The day has finally come for the Rally to Restore Sanity sponsored by Jon Stewart of ‘The Daily Show’ and/or Fear sponsored by Stephen Colbert of ‘The Colbert Report.’ It is 10/30/10, and as I type this, the stage is set up in front of the U.S. Capitol, the massive video screens are being tested and the port-a-potties have been lined up on both sides. There’s a smart-phone app available for it, and we know from some leaked info that Jeff Tweedy of Wilco will be playing with Mavis Staples, as well as Sheryl Crow and The Roots, and Eddie Izzard has tweeted about showing up as well. But no matter what happens on stage, what’s going to make or break the event is the people that have pledged to show up.
There are over 200,000 sign-ups on Facebook, but there’s no telling if that includes the local broadcast events being held in other cities or not. It’s illegal for anyone to camp out overnight for the show, but after the sun set over Washington D.C., people were showing up to take pictures of the stage as its set up was being finished. I hobnobbed around the folks there and asked about what drew them out to the nation’s capital for this, and there was certainly some diversity of perspectives coming together in this plea for a national chill pill.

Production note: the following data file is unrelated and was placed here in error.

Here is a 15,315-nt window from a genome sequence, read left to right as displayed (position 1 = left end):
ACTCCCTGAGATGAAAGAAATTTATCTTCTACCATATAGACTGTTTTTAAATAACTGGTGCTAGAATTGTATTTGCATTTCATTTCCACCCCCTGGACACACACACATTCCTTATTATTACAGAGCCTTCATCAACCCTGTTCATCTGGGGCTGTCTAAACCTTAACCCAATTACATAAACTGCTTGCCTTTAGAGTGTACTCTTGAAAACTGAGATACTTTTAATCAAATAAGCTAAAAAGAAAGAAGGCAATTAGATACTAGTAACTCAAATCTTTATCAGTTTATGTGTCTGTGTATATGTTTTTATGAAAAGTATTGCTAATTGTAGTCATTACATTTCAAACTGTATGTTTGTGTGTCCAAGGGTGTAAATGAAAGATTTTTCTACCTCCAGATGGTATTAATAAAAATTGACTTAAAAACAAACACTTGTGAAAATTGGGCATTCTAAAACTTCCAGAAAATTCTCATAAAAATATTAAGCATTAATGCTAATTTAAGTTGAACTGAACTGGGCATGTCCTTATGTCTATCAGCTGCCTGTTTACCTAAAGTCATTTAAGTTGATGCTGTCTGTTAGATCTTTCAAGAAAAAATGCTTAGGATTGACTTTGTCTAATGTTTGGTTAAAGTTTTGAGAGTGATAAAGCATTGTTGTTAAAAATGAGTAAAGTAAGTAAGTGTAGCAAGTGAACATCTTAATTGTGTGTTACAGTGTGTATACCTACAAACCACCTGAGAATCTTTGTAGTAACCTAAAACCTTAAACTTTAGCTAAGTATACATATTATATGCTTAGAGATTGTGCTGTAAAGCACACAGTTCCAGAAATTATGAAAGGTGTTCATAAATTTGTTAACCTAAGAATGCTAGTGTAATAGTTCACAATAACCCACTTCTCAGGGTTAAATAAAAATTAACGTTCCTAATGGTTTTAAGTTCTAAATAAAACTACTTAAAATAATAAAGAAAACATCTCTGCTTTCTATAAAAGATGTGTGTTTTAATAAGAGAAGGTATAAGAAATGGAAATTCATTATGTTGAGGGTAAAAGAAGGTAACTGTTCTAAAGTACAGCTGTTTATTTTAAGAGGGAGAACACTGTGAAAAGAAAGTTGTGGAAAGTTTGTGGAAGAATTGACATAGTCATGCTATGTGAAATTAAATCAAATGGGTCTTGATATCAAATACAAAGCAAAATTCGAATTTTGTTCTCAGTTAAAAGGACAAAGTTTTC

“The small minority in this country are given so much press,” one woman – an avowed Democrat – told me. “Sarah Palin does a tweet, it’s freakin’ national news. So, after a while, you watch this enough, you start to think ‘god, is this really what is happening? Am I the minority?’ An event like this when Jon Stewart’s saying ‘you know what, we’re going to represent 80 percent of this country,’ it really brings back how much more say we have than we’re being brainwashed into thinking we don’t. We’re being talked down.”
That’s not to say there isn’t a little partisanship floating around, as she also quoted an unidentified Kennedy as saying “a Republican is an uneducated Democrat.” A quick bit of Google searching has been unable to confirm that as a quote anyone has said.
Another woman who described herself as “pretty conservative” told me “I came out because I honestly think this is going to be a really fascinating event seeing all these people come together. I’m from Boston, and my flight came in today and I was talking with a woman and her daughter-in-law, and they’re radically different women from myself from Ohio, and the fact that we can see eye to eye on this is kind of intense. People from all sorts of strains are being brought together on one level playing field called the rally. I’m digging that.”
A woman from Poland by way of New Jersey said she was a big fan of the shows. “I watch the programs, both of them, religiously. It’s my news source – I also watch BBC and that’s about it. I don’t watch American newscasts. I think they talk about issues that American programs don’t talk about. I just think it’s an amazing thing that all these people that think kind of like us are here and it’s just going to be a cool place to be to show support for maybe a little normalcy, you know?”